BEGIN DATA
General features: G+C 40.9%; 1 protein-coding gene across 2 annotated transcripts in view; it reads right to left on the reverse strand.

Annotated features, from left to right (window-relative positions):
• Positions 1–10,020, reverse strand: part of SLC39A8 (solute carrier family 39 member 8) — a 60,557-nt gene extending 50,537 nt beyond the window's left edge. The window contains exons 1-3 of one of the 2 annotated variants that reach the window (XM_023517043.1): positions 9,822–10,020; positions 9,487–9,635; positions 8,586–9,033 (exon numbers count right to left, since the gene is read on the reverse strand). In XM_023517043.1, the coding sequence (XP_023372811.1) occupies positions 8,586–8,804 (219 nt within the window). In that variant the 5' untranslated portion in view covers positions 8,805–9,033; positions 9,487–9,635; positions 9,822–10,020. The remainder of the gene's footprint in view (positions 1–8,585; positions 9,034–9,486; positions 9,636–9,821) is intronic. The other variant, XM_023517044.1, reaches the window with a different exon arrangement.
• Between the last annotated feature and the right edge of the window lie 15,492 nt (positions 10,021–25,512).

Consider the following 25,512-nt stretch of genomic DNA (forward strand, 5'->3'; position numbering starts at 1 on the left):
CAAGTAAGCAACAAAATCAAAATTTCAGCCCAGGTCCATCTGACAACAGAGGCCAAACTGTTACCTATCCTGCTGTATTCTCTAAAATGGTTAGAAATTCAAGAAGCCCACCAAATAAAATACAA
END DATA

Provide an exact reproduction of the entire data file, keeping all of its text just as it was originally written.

General features: G+C 40.9%; 1 protein-coding gene across 2 annotated transcripts in view; it reads right to left on the reverse strand.

Annotated features, from left to right (window-relative positions):
• Positions 1–10,020, reverse strand: part of SLC39A8 (solute carrier family 39 member 8) — a 60,557-nt gene extending 50,537 nt beyond the window's left edge. The window contains exons 1-3 of one of the 2 annotated variants that reach the window (XM_023517043.1): positions 9,822–10,020; positions 9,487–9,635; positions 8,586–9,033 (exon numbers count right to left, since the gene is read on the reverse strand). In XM_023517043.1, the coding sequence (XP_023372811.1) occupies positions 8,586–8,804 (219 nt within the window). In that variant the 5' untranslated portion in view covers positions 8,805–9,033; positions 9,487–9,635; positions 9,822–10,020. The remainder of the gene's footprint in view (positions 1–8,585; positions 9,034–9,486; positions 9,636–9,821) is intronic. The other variant, XM_023517044.1, reaches the window with a different exon arrangement.
• Between the last annotated feature and the right edge of the window lie 15,492 nt (positions 10,021–25,512).

Consider the following 25,512-nt stretch of genomic DNA (forward strand, 5'->3'; position numbering starts at 1 on the left):
CAAGTAAGCAACAAAATCAAAATTTCAGCCCAGGTCCATCTGACAACAGAGGCCAAACTGTTACCTATCCTGCTGTATTCTCTAAAATGGTTAGAAATTCAAGAAGCCCACCAAATAAAATACAA